The volunteer notetaker system is still popular in higher education. And at first glance, it might seem like a straightforward solution. A student needs notes, so why not ask peers to step up? This looks like a good balance between keeping costs low and providing reasonable accommodation.
However, there is a hidden cost to the volunteer system. And that cost is time.
We’ve been doing some research into the typical processes institutions use to facilitate peer notes. What we’ve discovered is that, even with streamlined procedures, the whole business of getting notes to a student through volunteers is hugely time (and labor) expensive.
So let’s go through a typical process. And let’s see if it doesn’t remind you of a game of Chutes and Ladders.
A student approaches disability support to ask for notetaking accommodation.
They fill in a form and send it back to the office.
The administrator pulls up a list of that student’s classes and their classmates.
They then send an email to each of these other students asking for volunteer notetakers.
The administrator waits for a response (maybe a week, sometimes two).
There’s no response from emails.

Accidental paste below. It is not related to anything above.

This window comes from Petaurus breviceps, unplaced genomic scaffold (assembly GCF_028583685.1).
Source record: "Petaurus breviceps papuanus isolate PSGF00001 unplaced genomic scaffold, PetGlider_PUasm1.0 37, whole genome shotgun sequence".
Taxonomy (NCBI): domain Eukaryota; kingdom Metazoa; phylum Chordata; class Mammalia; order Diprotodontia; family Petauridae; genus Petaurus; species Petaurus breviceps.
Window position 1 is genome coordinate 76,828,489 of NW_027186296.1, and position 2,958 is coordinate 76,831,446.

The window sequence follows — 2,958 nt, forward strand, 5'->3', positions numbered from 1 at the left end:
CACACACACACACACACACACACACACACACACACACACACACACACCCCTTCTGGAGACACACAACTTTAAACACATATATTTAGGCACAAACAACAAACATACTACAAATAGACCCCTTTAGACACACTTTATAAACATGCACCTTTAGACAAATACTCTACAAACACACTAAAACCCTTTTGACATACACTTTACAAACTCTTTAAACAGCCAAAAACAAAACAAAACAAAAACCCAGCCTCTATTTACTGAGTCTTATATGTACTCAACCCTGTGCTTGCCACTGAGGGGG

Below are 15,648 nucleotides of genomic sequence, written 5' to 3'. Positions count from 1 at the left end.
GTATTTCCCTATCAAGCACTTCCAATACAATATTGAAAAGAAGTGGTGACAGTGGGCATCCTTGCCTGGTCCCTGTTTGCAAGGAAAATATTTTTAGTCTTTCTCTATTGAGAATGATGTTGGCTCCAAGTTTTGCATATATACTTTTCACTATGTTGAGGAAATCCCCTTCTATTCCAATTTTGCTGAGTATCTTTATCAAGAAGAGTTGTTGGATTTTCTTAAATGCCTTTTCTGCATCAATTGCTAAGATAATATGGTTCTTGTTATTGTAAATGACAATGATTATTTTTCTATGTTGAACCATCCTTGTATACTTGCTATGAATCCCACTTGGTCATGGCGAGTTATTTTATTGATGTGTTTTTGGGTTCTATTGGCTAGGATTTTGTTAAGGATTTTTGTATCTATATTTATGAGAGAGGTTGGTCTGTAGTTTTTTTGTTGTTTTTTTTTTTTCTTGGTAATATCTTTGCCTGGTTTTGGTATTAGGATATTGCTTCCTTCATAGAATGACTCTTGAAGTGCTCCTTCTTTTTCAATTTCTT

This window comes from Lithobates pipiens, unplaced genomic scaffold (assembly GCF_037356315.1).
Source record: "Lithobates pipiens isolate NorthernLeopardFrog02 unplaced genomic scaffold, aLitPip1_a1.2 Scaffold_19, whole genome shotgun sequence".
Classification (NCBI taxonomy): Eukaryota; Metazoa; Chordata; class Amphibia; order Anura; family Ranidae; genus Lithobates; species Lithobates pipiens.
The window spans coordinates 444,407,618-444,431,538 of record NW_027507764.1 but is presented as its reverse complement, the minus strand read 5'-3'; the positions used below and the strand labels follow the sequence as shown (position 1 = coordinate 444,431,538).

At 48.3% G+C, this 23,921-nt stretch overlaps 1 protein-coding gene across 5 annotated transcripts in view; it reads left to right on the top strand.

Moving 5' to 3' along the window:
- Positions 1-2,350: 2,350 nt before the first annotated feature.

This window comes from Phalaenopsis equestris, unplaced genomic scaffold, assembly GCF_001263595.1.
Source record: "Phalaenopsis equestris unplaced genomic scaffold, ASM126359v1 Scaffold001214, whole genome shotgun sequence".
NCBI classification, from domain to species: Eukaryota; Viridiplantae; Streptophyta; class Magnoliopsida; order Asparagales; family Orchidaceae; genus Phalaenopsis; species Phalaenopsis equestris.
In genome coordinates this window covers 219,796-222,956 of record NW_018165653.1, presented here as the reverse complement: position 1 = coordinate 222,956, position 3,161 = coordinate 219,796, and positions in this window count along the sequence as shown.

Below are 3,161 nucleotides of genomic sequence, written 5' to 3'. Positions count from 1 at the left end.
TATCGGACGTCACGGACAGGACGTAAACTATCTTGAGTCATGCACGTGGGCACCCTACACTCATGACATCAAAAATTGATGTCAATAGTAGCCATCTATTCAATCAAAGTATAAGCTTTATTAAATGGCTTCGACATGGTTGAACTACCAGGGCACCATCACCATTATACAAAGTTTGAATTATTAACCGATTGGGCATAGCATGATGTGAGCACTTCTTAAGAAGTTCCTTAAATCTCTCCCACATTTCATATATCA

- Admin emails professors to ask if they know any potential volunteers
- Admin then emails recommended student(s). Student might reply, but might not either.
- This whole process could take up to a month
A notetaker is found.
Admin sends out an email each week as a reminder to produce the notes and bring them to the office.
The notetaker brings them, they’re photocopied and scanned.
The notes are hard to make out / illegible.
- Student workers in the Disability Support department type up notes.
Notes, when ready, are sent to the student.
Laying it all out, it’s clear that there are a lot of dependencies in the way of students getting notes. And the indirect cost of it all through admin time alone should give pause for thought.
It’s labor-intensive, subject to delays, there’s no guarantee of actually finding a notetaker, and no guarantee of quality in the finished notes. So ensuring that a student gets what they actually need out of the process costs a lot of time.